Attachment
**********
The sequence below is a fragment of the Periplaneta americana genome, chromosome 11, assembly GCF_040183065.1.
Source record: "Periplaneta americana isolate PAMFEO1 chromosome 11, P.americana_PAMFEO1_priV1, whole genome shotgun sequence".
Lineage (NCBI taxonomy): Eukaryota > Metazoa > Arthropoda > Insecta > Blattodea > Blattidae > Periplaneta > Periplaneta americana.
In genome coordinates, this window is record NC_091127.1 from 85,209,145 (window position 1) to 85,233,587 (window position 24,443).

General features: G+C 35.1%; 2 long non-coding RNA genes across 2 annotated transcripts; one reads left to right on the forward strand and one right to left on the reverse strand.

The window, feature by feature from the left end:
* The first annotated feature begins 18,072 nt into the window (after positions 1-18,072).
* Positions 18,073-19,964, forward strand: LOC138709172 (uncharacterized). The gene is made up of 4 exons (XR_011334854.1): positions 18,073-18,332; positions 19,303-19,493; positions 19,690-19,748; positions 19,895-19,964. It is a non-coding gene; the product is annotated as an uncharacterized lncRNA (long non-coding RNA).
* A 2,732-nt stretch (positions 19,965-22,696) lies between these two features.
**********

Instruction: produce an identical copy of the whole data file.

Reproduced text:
The sequence below is a fragment of the Periplaneta americana genome, chromosome 11, assembly GCF_040183065.1.
Source record: "Periplaneta americana isolate PAMFEO1 chromosome 11, P.americana_PAMFEO1_priV1, whole genome shotgun sequence".
Lineage (NCBI taxonomy): Eukaryota > Metazoa > Arthropoda > Insecta > Blattodea > Blattidae > Periplaneta > Periplaneta americana.
In genome coordinates, this window is record NC_091127.1 from 85,209,145 (window position 1) to 85,233,587 (window position 24,443).

General features: G+C 35.1%; 2 long non-coding RNA genes across 2 annotated transcripts; one reads left to right on the forward strand and one right to left on the reverse strand.

The window, feature by feature from the left end:
* The first annotated feature begins 18,072 nt into the window (after positions 1-18,072).
* Positions 18,073-19,964, forward strand: LOC138709172 (uncharacterized). The gene is made up of 4 exons (XR_011334854.1): positions 18,073-18,332; positions 19,303-19,493; positions 19,690-19,748; positions 19,895-19,964. It is a non-coding gene; the product is annotated as an uncharacterized lncRNA (long non-coding RNA).
* A 2,732-nt stretch (positions 19,965-22,696) lies between these two features.